• Arrow rest - to support the arrow during aiming and firing. But which type - whisker biscuit or fall away, or blade-style? If you are doing a lot of target shooting the blade style is popular. For combining hunting and target shooting, the fall-away rest is something to consider. The whisker biscuit style holds the arrow well, which is great for hunting but it can affect accuracy by inducing drag along the arrow fletching. This article from Field and Stream has some more info on the great arrow rest debate.
  • Bow Sights - one pin, three pin, five pin. There are so many options for sights. Bow sights are different than the sights I'm used to with my smallbore and air rifles, but the principles are the same: Line up your dominant eye with the peep and put the front sight over the target. Longer sight radius equals better accuracy. I settled on a single-pin sight, and I'll share more on that later.
  • Peep Sight - to align your eye with the bow sight. The peep looks like a small plastic donut. The size of the "donut hole" controls the amount of light your dominant eye gets. That in turn controls your ability to focus on the front sight. An archery pro shop will help install a peep for you.
  • Stabilizer - to dampen vibration and smooth out your hold. Stabilizers help make the bow feel more comfortable to shoot and they also help steady your aim by providing a counterweight. I've got a 6" compact stabilizer on my bow right now, but I plan to investigate different options because this is as "tech-y" as it gets. Like barrel tuning a rifle, stabilizers are personalized and get more expensive as you move into competition level. You'll notice lots of pro shooters or competition shooters with side/rear-angled stabilizers in addition to the front. You can really go as crazy as you want with stabilizers to help your hold feel balanced and steady. That's a topic for a whole other post.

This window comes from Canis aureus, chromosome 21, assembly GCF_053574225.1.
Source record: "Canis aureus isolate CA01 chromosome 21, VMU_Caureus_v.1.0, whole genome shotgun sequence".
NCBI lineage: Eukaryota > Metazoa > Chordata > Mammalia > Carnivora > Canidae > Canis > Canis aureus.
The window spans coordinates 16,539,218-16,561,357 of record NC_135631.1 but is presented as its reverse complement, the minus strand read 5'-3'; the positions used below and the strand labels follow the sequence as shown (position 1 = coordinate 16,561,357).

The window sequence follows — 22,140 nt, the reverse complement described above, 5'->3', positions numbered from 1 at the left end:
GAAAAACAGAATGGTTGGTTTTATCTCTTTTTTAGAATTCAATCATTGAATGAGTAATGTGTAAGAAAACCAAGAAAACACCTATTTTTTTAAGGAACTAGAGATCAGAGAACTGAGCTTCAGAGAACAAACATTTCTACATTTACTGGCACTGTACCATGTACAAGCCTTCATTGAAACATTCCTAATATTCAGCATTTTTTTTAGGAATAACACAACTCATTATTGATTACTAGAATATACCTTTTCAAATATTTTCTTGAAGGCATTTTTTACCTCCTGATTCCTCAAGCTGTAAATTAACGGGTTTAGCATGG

• Quiver - for holding your arrows. Some target archers use what amounts to an elongated pocket they attach to their belt, and some use tube-style hip quivers, and hunters use one attached to the bow. 
  • Release - goes on your dominant-eye-side wrist to help you draw and release the bow. There are a couple styles to choose from, primarily a wrist (trigger) release and a handle release. I chose a handle release because it fit my hand well, but lots of shooters prefer the wrist-style release. Try before you buy, if possible!
  • D-loop - for your release to grab onto so you can consistently draw. This is a piece of nylon cord or string tied onto your bow strings. An archery shop can do this for you, or you can YouTube the DIY method
  • Wrist sling - an optional tool to help you keep control of your bow during and after shooting. 
  • Kisser button - an optional location tool to help position your hold once you've drawn. I do a similar thing on my air rifle to help me place my head on the cheek piece so my sight alignment is identical from shot-to-shot, but I didn't end up using one of these.

There are lots of accessories in any shooting sport. Hopefully this list helps you get going with what you'll need for compound archery! If you want to chat further about any of this stuff, get in touch with me and let me know. Happy shooting!